Reply

  10. Mariah Fraser
    Feb 05, 2020 @ 23:15:56

    1. The therapeutic relationship is described as an alliance between the client and the therapist, as they both play an active role in working collaboratively toward mutual goals. Although both the client and therapist play an active role, throughout the course of therapy, these levels of activity fluctuate. Time and time again, research has shown that a strong therapeutic alliance has a significant impact on positive outcomes of therapy, just as a poor client-therapist relationship has significant negative impacts on the client’s well-being. There are multiple factors that can contribute to establishing a strong therapeutic alliance, including nonspecific factors. Nonspecific factors, such as Rogerian qualities (empathy, unconditional positive regard, and genuineness) and interpersonal skills (expertness, trustworthiness, and attractiveness) can greatly enhance the therapeutic relationship because the client feels supported.

    Collaborative empiricism is an action-oriented therapeutic alliance, where the therapist and client work together to set goals and figure out how to achieve those goals. The focus of collaborative empiricism is to identify maladaptive cognitions and behaviors, and then determine ways to test their validity. Unlike other therapeutic orientations, CBT views the client as the expert and therefore empowers them to gradually become more independent as they identify maladaptive cognitions and continue to test their validity on their own.

    2. Structure is important in CBT because most clients find it helpful to have structured sessions. Additionally, structure helps with the therapist’s interpersonal skills because they may be perceived as expert, trustworthy, and attractive to their clients, further strengthening the therapeutic alliance. Structure also provides direction, maintains focus on the problems of most relevance, and provides the opportunity for the therapist to model the collaborative nature of CBT.

    Reply

    • Madison Armstrong
      Feb 08, 2020 @ 19:39:28

      Hi Mariah,
      I agree with what you said about how session structure can also strengthen the therapeutic relationship by showing expertness. Structure shows the client that the therapist has been trained and can be helpful and directive during session. I love that in your discussion you talked about the significance that a strong therapeutic alliance has in research. Like you said, this relationship is important to seeing positive results in therapy and with a weak relationship the client may regress or even drop out of treatment.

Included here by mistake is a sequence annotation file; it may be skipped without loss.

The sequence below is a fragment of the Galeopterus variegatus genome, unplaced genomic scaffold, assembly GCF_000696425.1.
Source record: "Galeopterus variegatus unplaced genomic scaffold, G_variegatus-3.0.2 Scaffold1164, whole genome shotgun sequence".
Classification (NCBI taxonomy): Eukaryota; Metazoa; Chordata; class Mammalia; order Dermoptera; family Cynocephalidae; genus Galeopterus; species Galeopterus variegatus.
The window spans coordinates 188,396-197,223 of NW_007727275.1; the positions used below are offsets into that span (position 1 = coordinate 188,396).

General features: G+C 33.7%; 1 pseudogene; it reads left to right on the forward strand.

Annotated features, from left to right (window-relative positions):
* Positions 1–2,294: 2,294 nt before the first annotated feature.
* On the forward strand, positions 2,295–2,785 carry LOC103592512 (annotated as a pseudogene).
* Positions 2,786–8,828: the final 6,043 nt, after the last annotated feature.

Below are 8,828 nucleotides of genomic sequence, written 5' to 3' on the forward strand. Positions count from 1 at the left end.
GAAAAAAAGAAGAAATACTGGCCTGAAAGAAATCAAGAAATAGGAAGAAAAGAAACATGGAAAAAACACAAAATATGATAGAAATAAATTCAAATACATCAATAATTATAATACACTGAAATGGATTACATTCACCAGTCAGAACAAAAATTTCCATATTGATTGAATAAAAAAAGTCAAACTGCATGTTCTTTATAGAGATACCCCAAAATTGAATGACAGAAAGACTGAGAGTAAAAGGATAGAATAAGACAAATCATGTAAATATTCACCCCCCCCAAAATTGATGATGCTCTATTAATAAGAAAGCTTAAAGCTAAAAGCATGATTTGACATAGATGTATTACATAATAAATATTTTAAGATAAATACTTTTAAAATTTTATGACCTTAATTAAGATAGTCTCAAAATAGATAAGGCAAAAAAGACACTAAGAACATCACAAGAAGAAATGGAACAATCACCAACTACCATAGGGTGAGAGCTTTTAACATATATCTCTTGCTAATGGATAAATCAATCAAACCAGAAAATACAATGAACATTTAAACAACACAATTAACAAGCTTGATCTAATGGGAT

Reply

    • Tim Keir
      Feb 09, 2020 @ 20:13:59

      Hey Mariah!

      Excellent work in your description of collaborative empiricism, I feel you helped me understand the concept better. I appreciate that you mentioned how therapeutic rapport is not something that stays steady but can rise and fall within the context of treatment.

      Furthermore, I like how you linked structure in sessions back to building trust and therapeutic rapport! I think that is the best part of a structured session, in that it makes everyone more comfortable in knowing what to expect. Great job!

      Reply

  11. Tim Keir
    Feb 06, 2020 @ 00:00:35

    1. What is your understanding of the therapeutic relationship in CBT? Include collaborative empiricism in your discussion.

    Long gone are the days of clinical and cold psychologists delving into the subconscious from the emotionally distant space behind the client’s couch. In a shocking twist, the field that attempts to promote emotional health involves creating an emotionally healthy relationship itself!

    Carl Rogers introduced ideas like unconditional positive regard to the field of psychology; that is, that clients require an environment where they are genuinely accepted in order for them to be comfortable enough to meaningfully explore their thoughts and emotions. Science and numbers have largely backed these ideas up. Still, most modern psychological theories do not find such emotional support enough in and of itself to spur positive change in all clients. Instead, the establishment of a positive therapeutic alliance paves the way for the client to try more demanding components of therapy.